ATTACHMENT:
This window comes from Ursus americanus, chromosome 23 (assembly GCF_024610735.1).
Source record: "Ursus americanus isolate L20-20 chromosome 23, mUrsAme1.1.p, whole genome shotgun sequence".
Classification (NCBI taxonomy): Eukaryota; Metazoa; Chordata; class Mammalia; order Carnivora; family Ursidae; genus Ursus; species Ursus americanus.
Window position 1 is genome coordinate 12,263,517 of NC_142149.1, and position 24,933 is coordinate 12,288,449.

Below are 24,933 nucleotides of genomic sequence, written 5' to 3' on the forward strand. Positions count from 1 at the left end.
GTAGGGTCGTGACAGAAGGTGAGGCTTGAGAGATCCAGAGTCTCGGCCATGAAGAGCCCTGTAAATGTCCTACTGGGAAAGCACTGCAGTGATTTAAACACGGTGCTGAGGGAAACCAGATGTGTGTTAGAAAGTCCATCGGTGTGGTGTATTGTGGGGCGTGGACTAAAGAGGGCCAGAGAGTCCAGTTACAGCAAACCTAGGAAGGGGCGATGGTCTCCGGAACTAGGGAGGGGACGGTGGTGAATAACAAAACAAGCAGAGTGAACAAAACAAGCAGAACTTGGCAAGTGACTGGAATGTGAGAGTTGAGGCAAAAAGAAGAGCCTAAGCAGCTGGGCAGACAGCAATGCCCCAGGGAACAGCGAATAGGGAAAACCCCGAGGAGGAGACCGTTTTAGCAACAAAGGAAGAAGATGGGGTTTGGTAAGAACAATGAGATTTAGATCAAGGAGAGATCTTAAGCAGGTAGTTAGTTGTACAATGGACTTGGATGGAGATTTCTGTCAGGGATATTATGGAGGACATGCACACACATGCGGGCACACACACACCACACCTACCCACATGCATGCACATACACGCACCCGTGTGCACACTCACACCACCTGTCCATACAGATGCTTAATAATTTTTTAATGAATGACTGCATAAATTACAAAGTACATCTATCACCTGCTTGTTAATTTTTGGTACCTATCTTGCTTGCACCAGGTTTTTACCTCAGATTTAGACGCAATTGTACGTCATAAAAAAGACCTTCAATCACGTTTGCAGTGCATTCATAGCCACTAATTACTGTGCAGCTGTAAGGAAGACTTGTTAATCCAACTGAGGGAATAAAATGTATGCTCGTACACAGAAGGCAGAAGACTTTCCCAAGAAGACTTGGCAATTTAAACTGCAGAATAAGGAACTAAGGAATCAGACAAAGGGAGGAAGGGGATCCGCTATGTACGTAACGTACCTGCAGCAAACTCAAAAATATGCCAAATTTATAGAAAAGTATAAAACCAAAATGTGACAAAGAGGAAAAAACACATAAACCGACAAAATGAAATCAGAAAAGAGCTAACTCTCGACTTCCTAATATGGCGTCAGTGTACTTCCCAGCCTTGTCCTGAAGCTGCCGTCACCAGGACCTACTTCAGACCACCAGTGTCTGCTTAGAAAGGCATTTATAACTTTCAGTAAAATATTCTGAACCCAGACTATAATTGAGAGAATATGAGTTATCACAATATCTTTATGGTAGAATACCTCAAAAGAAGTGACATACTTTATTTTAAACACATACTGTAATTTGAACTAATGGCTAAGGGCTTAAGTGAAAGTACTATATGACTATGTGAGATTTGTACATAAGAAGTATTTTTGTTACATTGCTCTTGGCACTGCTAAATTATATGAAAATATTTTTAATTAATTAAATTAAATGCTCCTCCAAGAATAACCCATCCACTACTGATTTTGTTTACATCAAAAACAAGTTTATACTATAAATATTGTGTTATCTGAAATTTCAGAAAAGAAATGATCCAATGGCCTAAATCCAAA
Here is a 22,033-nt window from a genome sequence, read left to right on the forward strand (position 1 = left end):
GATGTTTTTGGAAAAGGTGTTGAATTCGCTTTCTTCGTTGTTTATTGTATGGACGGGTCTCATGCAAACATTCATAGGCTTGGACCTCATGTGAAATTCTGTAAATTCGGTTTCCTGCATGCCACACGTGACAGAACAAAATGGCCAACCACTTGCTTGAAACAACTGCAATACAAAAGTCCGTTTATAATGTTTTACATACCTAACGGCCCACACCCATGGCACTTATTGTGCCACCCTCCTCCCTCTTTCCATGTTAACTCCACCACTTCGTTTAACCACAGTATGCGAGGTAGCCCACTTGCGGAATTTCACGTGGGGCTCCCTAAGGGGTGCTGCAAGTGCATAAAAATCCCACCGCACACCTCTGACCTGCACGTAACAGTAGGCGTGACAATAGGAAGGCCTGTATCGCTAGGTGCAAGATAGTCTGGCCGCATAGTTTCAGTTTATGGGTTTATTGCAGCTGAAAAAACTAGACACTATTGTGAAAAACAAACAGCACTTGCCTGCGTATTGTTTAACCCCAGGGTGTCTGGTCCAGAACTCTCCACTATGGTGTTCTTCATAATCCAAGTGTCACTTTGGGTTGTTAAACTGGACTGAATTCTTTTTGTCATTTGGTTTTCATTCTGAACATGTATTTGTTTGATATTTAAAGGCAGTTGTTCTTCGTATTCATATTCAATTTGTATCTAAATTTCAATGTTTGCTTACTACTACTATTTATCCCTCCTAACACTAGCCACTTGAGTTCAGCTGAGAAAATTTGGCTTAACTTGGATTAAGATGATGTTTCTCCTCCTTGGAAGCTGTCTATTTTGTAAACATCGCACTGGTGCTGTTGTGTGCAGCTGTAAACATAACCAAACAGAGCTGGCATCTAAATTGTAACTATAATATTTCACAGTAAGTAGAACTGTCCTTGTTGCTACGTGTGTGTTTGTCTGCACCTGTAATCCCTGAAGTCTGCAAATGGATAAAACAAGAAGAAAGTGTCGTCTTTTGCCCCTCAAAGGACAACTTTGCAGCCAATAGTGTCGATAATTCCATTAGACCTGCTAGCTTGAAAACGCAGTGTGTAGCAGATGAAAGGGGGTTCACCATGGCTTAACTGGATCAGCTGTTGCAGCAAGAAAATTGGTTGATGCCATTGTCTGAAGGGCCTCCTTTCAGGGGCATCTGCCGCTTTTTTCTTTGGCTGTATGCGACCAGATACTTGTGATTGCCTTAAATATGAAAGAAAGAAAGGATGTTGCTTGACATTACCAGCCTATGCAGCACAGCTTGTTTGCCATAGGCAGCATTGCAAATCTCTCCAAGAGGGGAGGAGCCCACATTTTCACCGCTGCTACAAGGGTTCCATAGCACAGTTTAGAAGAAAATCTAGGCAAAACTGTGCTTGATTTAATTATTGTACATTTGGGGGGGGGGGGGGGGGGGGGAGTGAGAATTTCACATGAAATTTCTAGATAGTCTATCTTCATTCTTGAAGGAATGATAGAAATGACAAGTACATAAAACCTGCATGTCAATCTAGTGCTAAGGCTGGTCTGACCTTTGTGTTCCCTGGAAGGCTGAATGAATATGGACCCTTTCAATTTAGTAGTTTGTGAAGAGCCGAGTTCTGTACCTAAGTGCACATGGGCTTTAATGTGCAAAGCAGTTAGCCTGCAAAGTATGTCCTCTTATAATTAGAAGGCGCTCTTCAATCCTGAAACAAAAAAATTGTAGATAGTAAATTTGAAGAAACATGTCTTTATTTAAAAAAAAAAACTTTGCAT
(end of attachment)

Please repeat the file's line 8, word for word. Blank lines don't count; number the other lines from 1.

GATGTTTTTGGAAAAGGTGTTGAATTCGCTTTCTTCGTTGTTTATTGTATGGACGGGTCTCATGCAAACATTCATAGGCTTGGACCTCATGTGAAATTCTGTAAATTCGGTTTCCTGCATGCCACACGTGACAGAACAAAATGGCCAACCACTTGCTTGAAACAACTGCAATACAAAAGTCCGTTTATAATGTTTTACATACCTAACGGCCCACACCCATGGCACTTATTGTGCCACCCTCCTCCCTCTTTCCATGTTAACTCCACCACTTCGTTTAACCACAGTATGCGAGGTAGCCCACTTGCGGAATTTCACGTGGGGCTCCCTAAGGGGTGCTGCAAGTGCATAAAAATCCCACCGCACACCTCTGACCTGCACGTAACAGTAGGCGTGACAATAGGAAGGCCTGTATCGCTAGGTGCAAGATAGTCTGGCCGCATAGTTTCAGTTTATGGGTTTATTGCAGCTGAAAAAACTAGACACTATTGTGAAAAACAAACAGCACTTGCCTGCGTATTGTTTAACCCCAGGGTGTCTGGTCCAGAACTCTCCACTATGGTGTTCTTCATAATCCAAGTGTCACTTTGGGTTGTTAAACTGGACTGAATTCTTTTTGTCATTTGGTTTTCATTCTGAACATGTATTTGTTTGATATTTAAAGGCAGTTGTTCTTCGTATTCATATTCAATTTGTATCTAAATTTCAATGTTTGCTTACTACTACTATTTATCCCTCCTAACACTAGCCACTTGAGTTCAGCTGAGAAAATTTGGCTTAACTTGGATTAAGATGATGTTTCTCCTCCTTGGAAGCTGTCTATTTTGTAAACATCGCACTGGTGCTGTTGTGTGCAGCTGTAAACATAACCAAACAGAGCTGGCATCTAAATTGTAACTATAATATTTCACAGTAAGTAGAACTGTCCTTGTTGCTACGTGTGTGTTTGTCTGCACCTGTAATCCCTGAAGTCTGCAAATGGATAAAACAAGAAGAAAGTGTCGTCTTTTGCCCCTCAAAGGACAACTTTGCAGCCAATAGTGTCGATAATTCCATTAGACCTGCTAGCTTGAAAACGCAGTGTGTAGCAGATGAAAGGGGGTTCACCATGGCTTAACTGGATCAGCTGTTGCAGCAAGAAAATTGGTTGATGCCATTGTCTGAAGGGCCTCCTTTCAGGGGCATCTGCCGCTTTTTTCTTTGGCTGTATGCGACCAGATACTTGTGATTGCCTTAAATATGAAAGAAAGAAAGGATGTTGCTTGACATTACCAGCCTATGCAGCACAGCTTGTTTGCCATAGGCAGCATTGCAAATCTCTCCAAGAGGGGAGGAGCCCACATTTTCACCGCTGCTACAAGGGTTCCATAGCACAGTTTAGAAGAAAATCTAGGCAAAACTGTGCTTGATTTAATTATTGTACATTTGGGGGGGGGGGGGGGGGGGGGAGTGAGAATTTCACATGAAATTTCTAGATAGTCTATCTTCATTCTTGAAGGAATGATAGAAATGACAAGTACATAAAACCTGCATGTCAATCTAGTGCTAAGGCTGGTCTGACCTTTGTGTTCCCTGGAAGGCTGAATGAATATGGACCCTTTCAATTTAGTAGTTTGTGAAGAGCCGAGTTCTGTACCTAAGTGCACATGGGCTTTAATGTGCAAAGCAGTTAGCCTGCAAAGTATGTCCTCTTATAATTAGAAGGCGCTCTTCAATCCTGAAACAAAAAAATTGTAGATAGTAAATTTGAAGAAACATGTCTTTATTTAAAAAAAAAAACTTTGCAT